Thursday, August 5, 2010

The Gospel According to the Pharisees

Greetings.

Jewish date:  25 Tammuz 5770 (Parashath Re’eh).

Today’s holidays:  Dedication of St. Mary Major (Roman Catholicism), Feast Day of St. Lucretia Borgia/St. Enola Gay (Church of the SubGenius).


Topic 1:  For someone who was supposed to be the Jewish Mashiaḥ (= Messiah), Jesus is almost totally unmentioned in Jewish tradition.  I say “almost” because there is one passage in the Talmudh Bavli which might refer to Jesus, though the story presented is very different from anything presented in the Gospels.  Thus is it written in Sanhedhrin 43a (my translation):
[Quote from the Mishnah under discussion:]  “And a herald goes out before him [one condemned to death by a court]”—before him, yes, from the beginning [forty days before], no.
But it was taught:  On the eve of Pesaḥ [= Passover] they hung Yeshu the Noṣri; and the herald goes out before him forty days:  “Yeshu the Noṣri goes out to be stoned because he practiced magic and incited [to transgression] and tempted Yisra’el; all those who know for him any merit, let him come and teach it.”  And they did not find for him merit, and they hung him on the eve of the Pesaḥ.
‘Ulla’ said:  And you will think [this is something to bring a proof from]?  Is Yeshu the Noṣri one worthy to overturn [judgement] in his merit?  He was an inciter, and the Merciful One said “You will not pity and will not cover over him [an inciter]” (Deuteronomy 13:9).  But Yeshu is different, for he was close to the government [and thus the Sanhedhrin needed to give him every opportunity to have his name cleared, even though they knew this would not actually happen].
Our Masters taught:  Yeshu the Noṣri had five students:  Matta’y, Naqqa’y, Neṣer, and Buni, and Todhah.
They brought Matta’y.  He said to them, “Will Matta’y be killed?  Isn’t it written, ‘When [mathay] will I come and see the face of ’Elohim?’ (Psalms 42:3)?”
They said to him, “Yes, Matta’y will be killed.  For it is written:  ‘When [mathay] will he die and his name be lost?’ (Psalms 41:6, as if it were ‘Matta’y will die and his name be lost’)”.
They brought Naqqa’y.  He said to them, “Will Naqqa’y be killed?  Isn’t it written, ‘And one clean [naqi] or righteous you will not kill’ (Exodus 23:7)?”
They said to him, “Yes, Naqqa’y will be killed.  For it is written:  ‘In secret he will kill one clean [naqi] (Psalms 10:8).”
They brought Neṣer.  He said to them, “Will Neṣer be killed?  Isn’t it written, ‘And a stem [neṣer] from his root will bear fruit’ (Isaiah 11:1)?”
They said to him, “Yes, Neṣer will be killed.  For it is written:  ‘And you will be throw from your grave like an abominated stem [neṣer]’ (Isaiah 14:19).”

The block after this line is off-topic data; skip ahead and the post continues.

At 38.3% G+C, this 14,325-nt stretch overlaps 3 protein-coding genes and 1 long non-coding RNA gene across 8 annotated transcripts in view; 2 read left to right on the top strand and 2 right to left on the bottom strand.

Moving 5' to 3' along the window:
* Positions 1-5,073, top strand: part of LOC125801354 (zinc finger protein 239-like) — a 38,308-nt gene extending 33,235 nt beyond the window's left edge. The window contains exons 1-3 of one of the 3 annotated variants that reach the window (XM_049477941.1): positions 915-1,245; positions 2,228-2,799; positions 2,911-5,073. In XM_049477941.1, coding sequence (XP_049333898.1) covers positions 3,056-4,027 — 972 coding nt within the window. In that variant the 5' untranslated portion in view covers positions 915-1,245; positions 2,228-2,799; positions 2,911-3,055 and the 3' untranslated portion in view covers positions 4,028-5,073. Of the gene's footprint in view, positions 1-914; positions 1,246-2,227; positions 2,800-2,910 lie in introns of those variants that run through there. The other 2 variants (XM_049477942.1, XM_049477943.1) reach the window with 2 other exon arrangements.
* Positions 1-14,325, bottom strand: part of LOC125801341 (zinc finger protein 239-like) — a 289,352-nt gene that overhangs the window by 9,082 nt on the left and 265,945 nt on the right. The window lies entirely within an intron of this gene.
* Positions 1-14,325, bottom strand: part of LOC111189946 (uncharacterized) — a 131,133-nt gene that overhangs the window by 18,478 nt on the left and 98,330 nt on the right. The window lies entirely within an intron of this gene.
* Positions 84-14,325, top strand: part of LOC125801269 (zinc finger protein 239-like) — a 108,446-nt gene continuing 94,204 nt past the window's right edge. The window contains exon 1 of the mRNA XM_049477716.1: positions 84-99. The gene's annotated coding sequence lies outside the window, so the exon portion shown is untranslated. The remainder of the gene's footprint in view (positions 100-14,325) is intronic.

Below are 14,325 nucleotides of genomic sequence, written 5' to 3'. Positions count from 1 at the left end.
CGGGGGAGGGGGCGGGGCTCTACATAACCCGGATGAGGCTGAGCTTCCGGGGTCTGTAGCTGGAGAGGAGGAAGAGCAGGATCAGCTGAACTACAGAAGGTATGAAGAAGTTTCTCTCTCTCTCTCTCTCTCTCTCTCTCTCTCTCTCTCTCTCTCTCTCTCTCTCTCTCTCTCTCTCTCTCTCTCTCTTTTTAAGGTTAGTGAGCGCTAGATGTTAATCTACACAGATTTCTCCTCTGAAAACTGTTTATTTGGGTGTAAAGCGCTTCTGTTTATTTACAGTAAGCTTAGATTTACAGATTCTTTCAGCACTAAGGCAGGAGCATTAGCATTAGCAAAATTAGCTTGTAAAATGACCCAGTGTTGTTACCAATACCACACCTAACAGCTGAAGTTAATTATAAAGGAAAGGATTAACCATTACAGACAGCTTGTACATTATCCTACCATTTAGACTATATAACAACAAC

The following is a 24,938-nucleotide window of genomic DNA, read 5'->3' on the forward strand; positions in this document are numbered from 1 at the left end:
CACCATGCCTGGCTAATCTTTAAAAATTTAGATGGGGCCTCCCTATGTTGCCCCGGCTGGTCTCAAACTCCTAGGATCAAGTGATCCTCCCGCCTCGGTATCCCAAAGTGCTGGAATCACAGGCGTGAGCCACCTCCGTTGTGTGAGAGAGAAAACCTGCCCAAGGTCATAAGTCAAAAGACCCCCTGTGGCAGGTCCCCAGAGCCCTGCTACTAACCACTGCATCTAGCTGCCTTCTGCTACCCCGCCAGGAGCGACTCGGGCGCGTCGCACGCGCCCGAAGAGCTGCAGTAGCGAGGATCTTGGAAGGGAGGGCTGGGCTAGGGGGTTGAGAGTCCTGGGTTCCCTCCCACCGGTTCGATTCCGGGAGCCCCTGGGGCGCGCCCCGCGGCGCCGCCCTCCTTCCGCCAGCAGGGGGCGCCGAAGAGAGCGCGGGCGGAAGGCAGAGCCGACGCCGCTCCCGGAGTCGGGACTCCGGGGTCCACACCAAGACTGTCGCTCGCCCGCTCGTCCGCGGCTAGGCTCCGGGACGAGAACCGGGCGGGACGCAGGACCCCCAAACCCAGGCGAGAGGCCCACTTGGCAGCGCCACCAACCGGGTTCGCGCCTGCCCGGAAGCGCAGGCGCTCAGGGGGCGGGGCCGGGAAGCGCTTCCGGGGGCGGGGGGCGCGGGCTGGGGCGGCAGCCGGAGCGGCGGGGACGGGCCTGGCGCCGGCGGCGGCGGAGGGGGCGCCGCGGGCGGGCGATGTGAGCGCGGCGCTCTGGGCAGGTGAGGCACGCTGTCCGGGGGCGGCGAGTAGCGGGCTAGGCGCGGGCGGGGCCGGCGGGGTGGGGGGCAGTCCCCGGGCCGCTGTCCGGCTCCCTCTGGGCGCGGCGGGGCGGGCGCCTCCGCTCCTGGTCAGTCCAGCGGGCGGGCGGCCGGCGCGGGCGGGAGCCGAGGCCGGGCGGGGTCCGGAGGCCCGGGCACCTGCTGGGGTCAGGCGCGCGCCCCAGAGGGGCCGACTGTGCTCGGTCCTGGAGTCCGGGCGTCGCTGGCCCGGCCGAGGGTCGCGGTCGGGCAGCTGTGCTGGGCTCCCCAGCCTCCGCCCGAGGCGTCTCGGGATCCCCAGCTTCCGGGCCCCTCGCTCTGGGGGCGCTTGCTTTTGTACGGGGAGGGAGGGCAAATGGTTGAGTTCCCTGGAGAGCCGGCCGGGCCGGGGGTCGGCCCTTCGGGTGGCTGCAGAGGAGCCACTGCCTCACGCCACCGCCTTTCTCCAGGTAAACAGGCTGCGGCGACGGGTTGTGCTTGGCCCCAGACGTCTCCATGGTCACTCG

They brought Buni.  He said to them, “Will Buni be killed?  Isn’t it written, ‘My son [beni], my firstborn is Yisra’el’ (Exodus 4:22)?”
They said to him, “Yes, Buni will be killed.  For it is written:  ‘Behold, I kill your son [binkha], your firstborn’ (Exodus 4:23).”
They brought Todhah.  He said to them, “Will Todhah be killed?  Isn’t it written, ‘A song for thanks [todhah]’ (Psalms 100:1)?”
They said to him, “Yes, Todhah will be killed.  For it is written:  ‘One who sacrifices a thanksgiving-offering [todah] will honor Me’ (Psalms 50:23).”
The elements that are the same between this passage and the Gospels are the central character’s name (Yeshu the Noṣri = Jesus the Nazarean), that he had some sort of powers and incited people to violate the Torah, that he had disciples, that one of the disciples is named Matta’y (= Matthew), the Sanhedhrin tried Yeshu and found him guilty, and (in accordance with John) he was executed on the day before Pesaḥ.  On the other hand, this Yeshu was a magician and inciter to ‘avodhah zarah (“strange worship” = idolatry and polytheism) and not a prophet or the Son of God, he was stoned and hung and not crucified, his execution was announced 40 days in advance and was not done hastily, he was close to the government, he was executed by the Sanhedhrin and not the Romans, and he had five disciples and not 12.  And four of the disciples’ names are unlike those in the New Testament.  Notably strange is that the canonical Gospels all disagree with this passage and claim that the Romans, not the Sanhedhrin, executed Jesus, even though they go out of their way to lamely pin the blame on the Jews.  Intuition suggests that the Christian version of the story may have undergone a period in which they shifted blame to the Romans and then flip-flopped back again to blame the Jews, but this is just speculation on my part.


Rather unusual is the second part of the passage, in which every disciple gives a reason he should live, citing verse in the Hebrew Bible as word-play, and he is condemned with another verse in equal and opposite word-play.  While the first part of the passage is (so far as I know) at least historically possible, the second part is rather unrealistic and reads like fiction, and a truncated one at that since the charges against the disciples are not mentioned and neither are their executions.  Intuition suggests this section is a legend that was added to the first section.

Topic 2:  For today’s religious humor: “Cyoot Kitteh Of The Day: The Power Of Ceiling Cat Compels You!”:
funny pictures of cats with captions
NOTE:  You want to click the link for an additional LOLcat shown after the one displayed above.

Peace.

Aaron
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